“We’re young, so we get looked at strangely. … The owners would be confused, and the bartenders and people would make jokes like, ‘Are you even old enough to be in here?'”
The Real Chicago: Is it weird being in any of these venues that, legally, you guys aren’t old enough to be in otherwise?
McNear: Yeah, it is kind of weird. We’re young, so we get looked at strangely. It was more in the beginning of our musical career that that was more prevalent, because we’d play shows and 17- and 18-year-olds would walk in, and the owners would be confused, and the bartenders and people would make jokes like, “Are you even old enough to be in here?” It would be our show, and security would be like, “Oh yeah, you don’t get green room access because you’re under 21, and there’s beer in the fridge in the green room.” And we’d be like, “It’s our show! What do you mean?” But it is funny, and it is weird because it’s art, so there’s no age cap or age starting point that you’re supposed to do it at. It’s fun for us being this young and touring, as people are still like, “Here are some kids,” but we’re not just kids, we’re professionals.
The Real Chicago: It’s a regular Saturday night in Chicago. Where are we going to find you guys?
McNear: Well, right now, a majority of the time, because it’s winter, we’re not going out too much. We’re staying around the North Side if you see us. Sometimes we go down to Wicker Park and hang out. F–king J.B. Alberto’s — love going there, getting a slice. Sometimes we go downtown. Mostly we’re just hanging out at a friend’s house, or our own houses, all that. But once the summer hits, you can see us at the beach and all that — all the nice places that you would go in the summer.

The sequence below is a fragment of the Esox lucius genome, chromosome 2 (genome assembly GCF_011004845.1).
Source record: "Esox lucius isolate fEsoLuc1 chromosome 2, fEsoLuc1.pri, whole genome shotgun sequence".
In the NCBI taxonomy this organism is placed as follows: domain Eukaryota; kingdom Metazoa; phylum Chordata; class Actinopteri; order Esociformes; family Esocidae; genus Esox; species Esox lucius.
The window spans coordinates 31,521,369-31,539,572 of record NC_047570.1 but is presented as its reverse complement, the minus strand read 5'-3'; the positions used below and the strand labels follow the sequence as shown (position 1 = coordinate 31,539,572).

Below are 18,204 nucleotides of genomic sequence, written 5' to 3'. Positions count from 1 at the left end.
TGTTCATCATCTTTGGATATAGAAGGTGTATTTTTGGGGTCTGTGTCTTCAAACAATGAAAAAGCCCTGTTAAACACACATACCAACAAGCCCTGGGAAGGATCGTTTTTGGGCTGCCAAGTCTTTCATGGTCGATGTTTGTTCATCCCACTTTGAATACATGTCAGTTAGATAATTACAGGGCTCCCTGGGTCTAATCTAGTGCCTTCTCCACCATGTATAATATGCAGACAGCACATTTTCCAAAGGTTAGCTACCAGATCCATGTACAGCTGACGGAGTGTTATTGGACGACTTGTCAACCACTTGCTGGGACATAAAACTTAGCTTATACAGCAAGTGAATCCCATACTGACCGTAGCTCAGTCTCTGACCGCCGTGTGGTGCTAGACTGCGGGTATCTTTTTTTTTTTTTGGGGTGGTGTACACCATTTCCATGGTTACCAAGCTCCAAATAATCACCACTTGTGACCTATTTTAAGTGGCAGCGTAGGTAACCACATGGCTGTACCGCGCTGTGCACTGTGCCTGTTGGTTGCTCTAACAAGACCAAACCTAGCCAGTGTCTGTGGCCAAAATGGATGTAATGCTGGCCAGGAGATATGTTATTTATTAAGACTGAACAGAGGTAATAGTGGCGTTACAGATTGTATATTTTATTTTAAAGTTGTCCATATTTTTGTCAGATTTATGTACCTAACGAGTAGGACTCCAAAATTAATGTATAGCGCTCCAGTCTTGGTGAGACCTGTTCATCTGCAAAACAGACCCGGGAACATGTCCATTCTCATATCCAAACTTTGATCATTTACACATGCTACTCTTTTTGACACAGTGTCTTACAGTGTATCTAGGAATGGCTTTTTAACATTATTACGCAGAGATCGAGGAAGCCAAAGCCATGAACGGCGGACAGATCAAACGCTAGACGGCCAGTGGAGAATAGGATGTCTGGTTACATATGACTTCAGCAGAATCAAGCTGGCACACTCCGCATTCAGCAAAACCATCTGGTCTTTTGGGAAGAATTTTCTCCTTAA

The Real Chicago: Maybe not this time of year, but do you guys have any favorite skate parks in Chicago or Evanston?
McNear: Yeah, me and Michael, we’re the avid skateboarders in the band, and we like to go to Grant downtown. Logan Skate Park is also pretty cool, except someone stole the rail there. I don’t know if it’s back, I mean, it happens, I guess. We sometimes go out west to Niles (Washington Terrace Park on Dempster). Love going there; that shit is cool. Also, there’s this little tiny skate park that I always go to called the Lincolnwood Skate Park, but we’ll also skate streets, go cruise around parts of town and just skate what we can find until we get kicked out.
The Real Chicago: I gotta ask — between you and Michael, who shreds harder?
McNear: You know, I’d probably give it to Michael. I’m out of practice a little bit. I can do more flat-ground tricks and stuff like that, and I feel like I jump down higher stuff sometimes, but I haven’t done that in a long time. He’s really good at vert, and he’s really tech on ledge, so I guess I gotta give the medal to that man right there, Michael.
The Real Chicago: Getting back to the music, you guys released a stream of singles over the past few years, but you’ve been pretty quiet about plans for upcoming albums. Can we expect any big releases from you guys in the near future?
McNear: Yeah, this first half of 2018, you can expect a new project from us coming out soon. A new single, a new project, and we’re about to have “Shreddy” (“Shreddy Krueger”) as our second music video on Feb. 19.
The Real Chicago: Do you guys feel like with any of your new music that you’re experimenting or changing directions at all, or are you sticking to the same path?
McNear: Definitely still Manwolves. We’re always trying to expand and grow in any way possible, really fit into our pockets what we think we can do best. Hearing it, you’ll definitely say it’s Manwolves, but it’s a newer sound. It’s definitely more mature, more advanced in a way.